Our telecoms sector was established after the war, but if it wants to grow and make use of the incredible opportunities that come from a large diaspora, it needs innovative ideas and private capital. In terms of tourism, Kosovo is one of the few places in Europe which is still open for long winter seasons. Our government and banks are the least in debt in all the Balkan countries, and Kosovo has been commended for the strength of its financial system and I want to keep it this way – by inviting investors. In all these areas, we need substantive investments and we will provide substantive returns for those who want to give us a chance.

3. What are your other plans and priorities going forward for the next 12 months?

We have several priorities. Some of them have been outlined in our political programme and economic plan and we spoke about some concrete points earlier such as the EU,  privatisation, energy and infrastructure. We are working very hard to launch a dialogue with the Schengen countries on visa liberalisation. Kosovo is the last country born out of former Yugoslavia, and the last to start this process. We are doing a lot of legislative work at the municipality level and we hope we will receive positive feedback in the autumn. The dialogue with Serbia is important because it closes all the remaining chapters between the two countries and frees our time and resources to engage in economic and EU integration. We are also reforming our electoral law as well as improving the Constitution according to the agreement with the opposition that enabled the election of Kosovo’s President in April. Mrs Atifete Jahjaga is the first female president in Balkan history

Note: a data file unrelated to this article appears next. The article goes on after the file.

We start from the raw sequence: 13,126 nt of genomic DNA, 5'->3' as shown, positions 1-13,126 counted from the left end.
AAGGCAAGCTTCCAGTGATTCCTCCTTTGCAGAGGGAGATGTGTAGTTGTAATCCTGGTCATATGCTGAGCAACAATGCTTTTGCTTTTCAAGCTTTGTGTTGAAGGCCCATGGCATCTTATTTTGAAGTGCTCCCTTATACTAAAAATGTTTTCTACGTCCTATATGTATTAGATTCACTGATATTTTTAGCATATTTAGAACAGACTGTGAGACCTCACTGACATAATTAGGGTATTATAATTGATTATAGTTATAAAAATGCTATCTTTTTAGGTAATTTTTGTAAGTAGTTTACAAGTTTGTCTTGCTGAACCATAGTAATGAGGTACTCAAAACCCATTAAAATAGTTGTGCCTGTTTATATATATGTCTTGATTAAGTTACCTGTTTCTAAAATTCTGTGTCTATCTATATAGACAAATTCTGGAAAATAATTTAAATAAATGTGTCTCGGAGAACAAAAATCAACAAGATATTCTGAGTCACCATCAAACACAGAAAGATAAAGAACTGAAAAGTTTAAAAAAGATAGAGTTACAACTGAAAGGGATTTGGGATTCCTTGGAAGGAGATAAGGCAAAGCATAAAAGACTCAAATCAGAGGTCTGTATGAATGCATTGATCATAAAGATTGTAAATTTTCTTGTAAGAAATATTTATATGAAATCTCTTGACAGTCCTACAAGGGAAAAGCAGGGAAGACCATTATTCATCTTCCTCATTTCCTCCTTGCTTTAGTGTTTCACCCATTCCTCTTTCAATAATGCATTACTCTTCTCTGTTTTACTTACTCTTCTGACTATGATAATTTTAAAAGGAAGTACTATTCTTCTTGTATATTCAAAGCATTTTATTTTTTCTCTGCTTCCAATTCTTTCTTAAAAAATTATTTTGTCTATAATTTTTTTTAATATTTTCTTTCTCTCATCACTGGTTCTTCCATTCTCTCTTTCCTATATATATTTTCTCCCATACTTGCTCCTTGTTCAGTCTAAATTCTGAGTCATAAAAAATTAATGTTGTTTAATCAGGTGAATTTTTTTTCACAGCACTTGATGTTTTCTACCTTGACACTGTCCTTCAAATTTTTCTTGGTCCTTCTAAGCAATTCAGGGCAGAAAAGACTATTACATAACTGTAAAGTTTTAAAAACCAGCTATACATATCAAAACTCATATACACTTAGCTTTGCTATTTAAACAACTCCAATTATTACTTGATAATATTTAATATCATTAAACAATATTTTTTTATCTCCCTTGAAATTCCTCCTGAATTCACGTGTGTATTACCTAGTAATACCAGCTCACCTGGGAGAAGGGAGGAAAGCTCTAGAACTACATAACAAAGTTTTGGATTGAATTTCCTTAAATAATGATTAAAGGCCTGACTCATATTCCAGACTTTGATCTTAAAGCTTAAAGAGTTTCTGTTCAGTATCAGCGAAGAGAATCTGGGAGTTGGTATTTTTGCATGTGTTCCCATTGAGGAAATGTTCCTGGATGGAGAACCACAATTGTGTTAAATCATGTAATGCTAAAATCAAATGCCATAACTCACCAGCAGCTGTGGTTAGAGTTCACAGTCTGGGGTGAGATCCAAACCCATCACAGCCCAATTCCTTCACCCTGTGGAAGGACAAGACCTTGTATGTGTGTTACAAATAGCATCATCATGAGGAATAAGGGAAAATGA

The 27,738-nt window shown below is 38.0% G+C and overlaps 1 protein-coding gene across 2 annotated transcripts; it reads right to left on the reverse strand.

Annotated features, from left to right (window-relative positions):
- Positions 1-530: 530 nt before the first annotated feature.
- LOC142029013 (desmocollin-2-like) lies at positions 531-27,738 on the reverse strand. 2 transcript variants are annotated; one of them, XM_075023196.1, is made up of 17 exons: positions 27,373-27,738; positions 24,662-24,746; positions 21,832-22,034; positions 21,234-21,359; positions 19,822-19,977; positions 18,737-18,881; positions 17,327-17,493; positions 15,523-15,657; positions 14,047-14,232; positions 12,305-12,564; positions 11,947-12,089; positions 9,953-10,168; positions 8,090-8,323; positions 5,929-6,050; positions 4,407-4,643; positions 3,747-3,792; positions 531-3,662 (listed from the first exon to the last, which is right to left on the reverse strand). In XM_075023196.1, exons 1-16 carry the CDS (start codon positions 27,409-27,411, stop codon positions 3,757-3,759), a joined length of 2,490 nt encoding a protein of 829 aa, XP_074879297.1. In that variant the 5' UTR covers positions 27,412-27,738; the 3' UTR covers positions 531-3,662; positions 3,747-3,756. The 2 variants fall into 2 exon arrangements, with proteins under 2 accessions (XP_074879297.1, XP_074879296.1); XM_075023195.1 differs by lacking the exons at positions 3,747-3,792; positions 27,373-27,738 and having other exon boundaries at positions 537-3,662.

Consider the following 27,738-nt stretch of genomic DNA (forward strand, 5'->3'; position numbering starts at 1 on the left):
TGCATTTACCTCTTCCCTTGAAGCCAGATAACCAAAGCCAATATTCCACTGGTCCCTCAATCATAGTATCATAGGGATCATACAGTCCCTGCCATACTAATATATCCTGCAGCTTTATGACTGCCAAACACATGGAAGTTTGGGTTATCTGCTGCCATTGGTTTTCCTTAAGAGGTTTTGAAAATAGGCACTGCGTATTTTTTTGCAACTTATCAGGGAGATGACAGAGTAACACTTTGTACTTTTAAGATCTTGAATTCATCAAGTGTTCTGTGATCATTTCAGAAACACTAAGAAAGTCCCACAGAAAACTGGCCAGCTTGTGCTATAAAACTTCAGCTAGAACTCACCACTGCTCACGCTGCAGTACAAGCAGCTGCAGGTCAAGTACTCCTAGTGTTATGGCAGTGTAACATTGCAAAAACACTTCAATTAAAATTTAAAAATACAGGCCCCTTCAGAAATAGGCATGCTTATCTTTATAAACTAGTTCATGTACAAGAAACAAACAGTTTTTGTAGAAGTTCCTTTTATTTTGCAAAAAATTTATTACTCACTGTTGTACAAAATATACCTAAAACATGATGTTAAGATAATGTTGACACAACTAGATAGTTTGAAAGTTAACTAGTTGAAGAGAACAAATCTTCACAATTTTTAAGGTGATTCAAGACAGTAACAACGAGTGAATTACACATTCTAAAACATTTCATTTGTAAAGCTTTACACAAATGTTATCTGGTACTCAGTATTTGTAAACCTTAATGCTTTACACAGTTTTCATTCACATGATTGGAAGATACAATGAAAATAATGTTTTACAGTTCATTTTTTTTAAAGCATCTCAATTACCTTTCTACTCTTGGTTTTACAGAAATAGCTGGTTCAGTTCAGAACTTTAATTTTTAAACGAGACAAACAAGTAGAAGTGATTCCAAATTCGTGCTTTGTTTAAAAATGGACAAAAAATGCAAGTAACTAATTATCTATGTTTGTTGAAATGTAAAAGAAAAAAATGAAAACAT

4. What is Kosovo’s greatest diplomatic challenge? How will you use your position as Prime Minister to further these causes?

Kosovo’s greatest challenge is to attain membership of the UN and the EU. It is also our strategic medium and long-term aim. My government is working to hasten the process. We have doubled the number of countries that have recognised us bilaterally in the past 12 months, and we are happy to report that at this moment over 80 UN members consider us to be a sovereign nation, including a majority of members of the EU, NATO, OSCE and other regional organisations. The dialogue with Serbia will also come to its inevitable conclusion as our two societies start to look at each other as both equals and partners. As a sports fan, I also hope that Kosovo’s athletes can be somehow included in the forthcoming London 2012 Olympics.

5. How do you respond to criticism that you should have informed international backers before trying to take control of border checkpoints during the week of 25 July 2011?

Kosovo is a nation that is firmly in partnership with the EU and the US. We had one aim: for the northern border points to implement the rule of law, Kosovo customs law and to enable the reciprocity measures in order to break the unfortunate Serbian boycott of Kosovo goods. This aim was fulfilled and all key European partners have confirmed that Kosovo is indeed a sovereign nation with the right to exercise control of their borders. Serbian smugglers and vandals burned the border posts, but I do not believe this type of behaviour will be tolerated in the EU. By integrating our border management system, we are also fulfilling critical criteria for the liberalisation of the Schengen visa regime

6. What do you think has been the most memorable day or event of your career to date?

I will always remember the fallen and the days when it all looked dark and hopeless under Milosevic’s apartheid system. But standing before a global audience of hundreds of millions, proclaiming in many languages that our country is free and independent – that the weak and the oppressed can triumph and that the EU and US’s involvement in Kosovo had not been in vain – well, that’s a moment that will stay with me for a long time.

Prime Minister Hashim Thaci inspecting the construction of the new highway together with the President of Kosovo Atifete Jahjaga, US Ambassador Chris Dell and Turkey’s Ambassador Songul Ozan. The €600 million investment will link Kosovo with south Serbia on one side and the Adriatic ports in Albania on the other side.